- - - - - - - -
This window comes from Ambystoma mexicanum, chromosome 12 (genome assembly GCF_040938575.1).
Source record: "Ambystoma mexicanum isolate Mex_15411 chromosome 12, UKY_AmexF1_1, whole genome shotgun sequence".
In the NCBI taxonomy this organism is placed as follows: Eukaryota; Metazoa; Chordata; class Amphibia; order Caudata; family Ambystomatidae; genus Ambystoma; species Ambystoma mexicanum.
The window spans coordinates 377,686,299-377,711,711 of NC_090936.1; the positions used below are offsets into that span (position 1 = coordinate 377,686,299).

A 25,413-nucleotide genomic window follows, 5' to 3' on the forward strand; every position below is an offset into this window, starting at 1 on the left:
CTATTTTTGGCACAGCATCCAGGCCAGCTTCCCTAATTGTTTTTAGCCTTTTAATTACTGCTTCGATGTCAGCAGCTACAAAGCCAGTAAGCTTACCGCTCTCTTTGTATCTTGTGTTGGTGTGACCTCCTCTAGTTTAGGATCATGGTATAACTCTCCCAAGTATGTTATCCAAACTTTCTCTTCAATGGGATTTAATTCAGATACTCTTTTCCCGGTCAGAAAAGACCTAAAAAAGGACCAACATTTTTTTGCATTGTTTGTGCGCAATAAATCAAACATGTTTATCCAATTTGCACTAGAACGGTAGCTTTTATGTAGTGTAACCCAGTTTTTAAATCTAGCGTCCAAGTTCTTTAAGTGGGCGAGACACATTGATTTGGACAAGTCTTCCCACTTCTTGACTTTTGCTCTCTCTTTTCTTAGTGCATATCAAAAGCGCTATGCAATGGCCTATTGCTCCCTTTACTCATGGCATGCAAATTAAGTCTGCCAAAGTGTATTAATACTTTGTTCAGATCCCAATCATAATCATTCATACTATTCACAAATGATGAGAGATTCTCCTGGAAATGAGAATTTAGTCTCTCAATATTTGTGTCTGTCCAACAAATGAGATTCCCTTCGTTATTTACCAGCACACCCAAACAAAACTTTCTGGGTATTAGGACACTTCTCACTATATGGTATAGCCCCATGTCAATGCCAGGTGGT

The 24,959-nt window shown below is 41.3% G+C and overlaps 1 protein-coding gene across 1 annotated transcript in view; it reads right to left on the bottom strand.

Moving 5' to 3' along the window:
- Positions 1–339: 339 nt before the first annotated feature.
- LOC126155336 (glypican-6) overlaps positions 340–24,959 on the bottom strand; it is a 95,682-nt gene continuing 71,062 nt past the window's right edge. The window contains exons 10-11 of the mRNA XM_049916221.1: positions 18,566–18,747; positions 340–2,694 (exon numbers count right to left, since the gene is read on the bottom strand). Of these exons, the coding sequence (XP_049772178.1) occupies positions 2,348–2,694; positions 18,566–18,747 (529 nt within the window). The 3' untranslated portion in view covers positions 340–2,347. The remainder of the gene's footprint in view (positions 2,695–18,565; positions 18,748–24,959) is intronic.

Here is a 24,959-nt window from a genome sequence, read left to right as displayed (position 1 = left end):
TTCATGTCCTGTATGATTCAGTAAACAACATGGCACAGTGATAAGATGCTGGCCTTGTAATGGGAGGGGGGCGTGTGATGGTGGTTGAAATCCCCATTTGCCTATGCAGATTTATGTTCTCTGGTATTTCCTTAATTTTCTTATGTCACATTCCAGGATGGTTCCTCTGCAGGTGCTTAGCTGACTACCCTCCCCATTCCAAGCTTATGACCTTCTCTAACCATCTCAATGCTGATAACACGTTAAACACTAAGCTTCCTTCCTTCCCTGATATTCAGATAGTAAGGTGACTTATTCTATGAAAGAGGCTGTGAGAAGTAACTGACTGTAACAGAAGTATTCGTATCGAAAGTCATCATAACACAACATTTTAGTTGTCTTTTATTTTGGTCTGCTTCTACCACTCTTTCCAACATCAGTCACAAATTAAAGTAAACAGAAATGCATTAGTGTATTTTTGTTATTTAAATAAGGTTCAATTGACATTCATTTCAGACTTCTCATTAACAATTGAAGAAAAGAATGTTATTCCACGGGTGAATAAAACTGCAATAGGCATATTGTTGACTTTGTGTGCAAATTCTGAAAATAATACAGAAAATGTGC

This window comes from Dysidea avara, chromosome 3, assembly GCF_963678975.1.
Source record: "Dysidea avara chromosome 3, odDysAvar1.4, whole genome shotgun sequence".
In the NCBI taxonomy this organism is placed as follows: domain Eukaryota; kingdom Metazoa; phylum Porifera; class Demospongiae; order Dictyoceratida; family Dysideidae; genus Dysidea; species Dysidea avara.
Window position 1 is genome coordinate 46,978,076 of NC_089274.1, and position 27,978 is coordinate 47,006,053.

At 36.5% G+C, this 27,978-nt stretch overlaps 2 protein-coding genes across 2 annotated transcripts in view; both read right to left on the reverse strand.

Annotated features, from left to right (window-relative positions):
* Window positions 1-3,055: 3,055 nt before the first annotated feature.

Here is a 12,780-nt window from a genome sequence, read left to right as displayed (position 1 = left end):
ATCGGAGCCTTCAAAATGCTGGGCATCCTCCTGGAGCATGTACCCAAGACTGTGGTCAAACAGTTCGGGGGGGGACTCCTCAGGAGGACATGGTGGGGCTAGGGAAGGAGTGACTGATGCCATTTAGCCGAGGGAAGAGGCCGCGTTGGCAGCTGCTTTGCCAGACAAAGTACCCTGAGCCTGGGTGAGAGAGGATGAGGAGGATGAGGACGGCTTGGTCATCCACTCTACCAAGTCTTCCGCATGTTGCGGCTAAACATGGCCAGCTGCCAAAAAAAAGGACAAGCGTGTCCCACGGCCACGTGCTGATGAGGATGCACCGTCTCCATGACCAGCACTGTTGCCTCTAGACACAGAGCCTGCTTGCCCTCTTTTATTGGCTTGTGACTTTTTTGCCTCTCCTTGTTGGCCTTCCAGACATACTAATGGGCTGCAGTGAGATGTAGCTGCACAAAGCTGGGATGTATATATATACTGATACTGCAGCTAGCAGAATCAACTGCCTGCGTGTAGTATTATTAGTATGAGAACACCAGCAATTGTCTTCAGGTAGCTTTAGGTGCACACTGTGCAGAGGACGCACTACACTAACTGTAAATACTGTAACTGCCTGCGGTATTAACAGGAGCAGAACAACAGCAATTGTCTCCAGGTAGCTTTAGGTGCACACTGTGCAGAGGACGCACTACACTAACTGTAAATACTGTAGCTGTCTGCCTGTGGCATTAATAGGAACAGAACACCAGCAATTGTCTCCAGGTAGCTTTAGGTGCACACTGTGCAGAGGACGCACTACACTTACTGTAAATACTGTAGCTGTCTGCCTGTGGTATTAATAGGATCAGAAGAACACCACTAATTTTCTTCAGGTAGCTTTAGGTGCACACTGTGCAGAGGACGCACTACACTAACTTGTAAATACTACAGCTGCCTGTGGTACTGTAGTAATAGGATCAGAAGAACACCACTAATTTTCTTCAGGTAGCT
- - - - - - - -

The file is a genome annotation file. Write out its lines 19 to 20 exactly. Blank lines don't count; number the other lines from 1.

* Window positions 1-3,055: 3,055 nt before the first annotated feature.

Here is a 12,780-nt window from a genome sequence, read left to right as displayed (position 1 = left end):